The director of the National Security Agency, General Keith Alexander, and the Information Assurance Director, Debora Plunkett, went to CBS on Sunday night to defend the NSA’s surveillance programs on “60 Minutes.” Several people have questioned the credibility of the interview, especially when the officials claimed the NSA thwarted a massive malware strike from China.
The officials claimed that Chinese hackers developed new BIOS-based malware that is capable of remotely destroying any computer.
“One of our analysts actually saw that the nation state had the intention to develop and to deliver, to actually use this capability to destroy computers,” Plunkett said.
Alexander added that the malware was spreading via social networks and emails and disguised as a software update. The malware targets the BIOS system, which is used to boot up most PCs, and could shut down a computer once installed.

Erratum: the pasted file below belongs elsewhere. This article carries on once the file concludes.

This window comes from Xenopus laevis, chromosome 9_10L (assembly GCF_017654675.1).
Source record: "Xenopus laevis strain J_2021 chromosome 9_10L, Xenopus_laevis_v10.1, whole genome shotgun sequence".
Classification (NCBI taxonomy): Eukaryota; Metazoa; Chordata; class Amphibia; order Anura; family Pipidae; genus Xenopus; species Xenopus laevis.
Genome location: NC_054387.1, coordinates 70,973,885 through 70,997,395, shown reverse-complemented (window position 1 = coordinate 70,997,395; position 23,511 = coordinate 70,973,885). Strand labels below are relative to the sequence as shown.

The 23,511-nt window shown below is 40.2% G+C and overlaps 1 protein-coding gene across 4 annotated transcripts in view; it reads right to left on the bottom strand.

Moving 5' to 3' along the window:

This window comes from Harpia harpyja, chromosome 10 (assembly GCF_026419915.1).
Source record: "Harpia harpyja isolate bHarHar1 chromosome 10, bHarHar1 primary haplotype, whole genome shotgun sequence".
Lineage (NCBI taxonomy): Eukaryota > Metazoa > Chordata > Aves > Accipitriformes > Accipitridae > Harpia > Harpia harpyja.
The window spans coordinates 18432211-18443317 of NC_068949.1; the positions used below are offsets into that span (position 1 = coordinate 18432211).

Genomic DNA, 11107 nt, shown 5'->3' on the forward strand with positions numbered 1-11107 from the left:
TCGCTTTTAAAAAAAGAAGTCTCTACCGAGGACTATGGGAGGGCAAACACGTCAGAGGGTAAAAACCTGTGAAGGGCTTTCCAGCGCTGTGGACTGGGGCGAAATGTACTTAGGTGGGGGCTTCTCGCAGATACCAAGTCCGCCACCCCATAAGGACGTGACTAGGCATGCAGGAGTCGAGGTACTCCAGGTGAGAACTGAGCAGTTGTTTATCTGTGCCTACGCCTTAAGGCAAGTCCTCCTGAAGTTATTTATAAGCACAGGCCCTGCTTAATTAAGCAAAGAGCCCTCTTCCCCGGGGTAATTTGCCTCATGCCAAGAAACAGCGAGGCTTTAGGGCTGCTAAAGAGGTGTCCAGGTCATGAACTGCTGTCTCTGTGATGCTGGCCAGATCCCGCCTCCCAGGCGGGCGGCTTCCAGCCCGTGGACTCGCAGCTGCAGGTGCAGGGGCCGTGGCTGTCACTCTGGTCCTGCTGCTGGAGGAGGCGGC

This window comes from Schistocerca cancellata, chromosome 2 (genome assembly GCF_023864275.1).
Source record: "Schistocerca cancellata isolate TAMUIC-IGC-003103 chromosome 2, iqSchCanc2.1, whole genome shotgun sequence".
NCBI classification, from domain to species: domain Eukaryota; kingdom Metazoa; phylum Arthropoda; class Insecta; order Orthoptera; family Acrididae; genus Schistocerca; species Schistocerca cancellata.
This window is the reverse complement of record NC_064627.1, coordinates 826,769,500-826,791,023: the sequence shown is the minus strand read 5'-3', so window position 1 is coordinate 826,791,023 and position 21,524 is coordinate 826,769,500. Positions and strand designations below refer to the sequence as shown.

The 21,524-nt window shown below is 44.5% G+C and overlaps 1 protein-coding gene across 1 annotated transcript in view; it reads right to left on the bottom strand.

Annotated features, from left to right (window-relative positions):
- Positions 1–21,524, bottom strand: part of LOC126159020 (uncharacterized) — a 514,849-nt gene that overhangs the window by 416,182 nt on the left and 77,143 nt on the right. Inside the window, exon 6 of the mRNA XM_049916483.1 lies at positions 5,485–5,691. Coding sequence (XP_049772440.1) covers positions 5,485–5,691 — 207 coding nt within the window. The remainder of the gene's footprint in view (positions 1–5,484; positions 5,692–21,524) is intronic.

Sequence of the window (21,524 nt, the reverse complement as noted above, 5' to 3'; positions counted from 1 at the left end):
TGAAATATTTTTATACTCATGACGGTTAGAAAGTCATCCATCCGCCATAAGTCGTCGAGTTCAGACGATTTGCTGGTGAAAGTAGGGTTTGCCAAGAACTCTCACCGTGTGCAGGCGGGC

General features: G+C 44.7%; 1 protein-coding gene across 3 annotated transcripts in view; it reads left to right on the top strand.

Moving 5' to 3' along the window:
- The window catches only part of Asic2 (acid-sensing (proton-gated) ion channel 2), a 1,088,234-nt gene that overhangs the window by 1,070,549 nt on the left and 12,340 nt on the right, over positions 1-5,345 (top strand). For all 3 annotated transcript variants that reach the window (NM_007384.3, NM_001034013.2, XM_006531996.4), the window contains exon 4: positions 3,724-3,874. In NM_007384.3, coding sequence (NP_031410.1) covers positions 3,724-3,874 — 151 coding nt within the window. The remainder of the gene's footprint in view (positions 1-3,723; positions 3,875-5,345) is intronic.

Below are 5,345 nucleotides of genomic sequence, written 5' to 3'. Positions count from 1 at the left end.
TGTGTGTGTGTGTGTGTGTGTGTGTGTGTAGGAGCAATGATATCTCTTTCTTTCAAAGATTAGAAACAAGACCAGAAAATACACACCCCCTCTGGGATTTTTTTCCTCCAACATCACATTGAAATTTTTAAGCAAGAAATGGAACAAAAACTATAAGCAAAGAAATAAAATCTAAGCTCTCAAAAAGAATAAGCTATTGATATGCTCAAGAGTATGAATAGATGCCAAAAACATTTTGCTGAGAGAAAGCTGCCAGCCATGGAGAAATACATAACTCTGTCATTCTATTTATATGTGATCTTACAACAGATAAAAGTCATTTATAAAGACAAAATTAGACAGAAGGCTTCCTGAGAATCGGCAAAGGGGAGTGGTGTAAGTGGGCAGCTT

Alexander said the NSA worked with computer manufacturers to eliminate the vulnerability and saved the nation from a coordinated attack from China.
Continue Reading Below
“Think about the impact of that across the entire globe,” Alexander said. “It could literally take down the U.S. economy.”
Its questionable whether or not this malware threat actually exists. BIOS malware is nothing new, and it generally isn’t considered a major threat in the hacker community.
If the NSA’s surveillance programs were able to stop this attack, why hasn’t it prevented other malware threats that have directly targeted the U.S., such as CryptoLocker?
Others have questioned the legitimacy of the segment’s anchor, John Miller, who formerly worked as the associate deputy directore of National Intelligence for Analytic Transformation and Technology and is rumored to be up for a “top counterterrorism or intelligence role” for the NYPD.
Due to the nature of the NSA, it’s impossible to know if the threat from Chinese hackers was real or just a chance for the NSA to generate some positive PR. All we have to go on is Alexander’s word.
Do you believe the NSA’s secret surveillance programs have prevented massive cyberattacks from Chinese hackers? Let us know in the comments.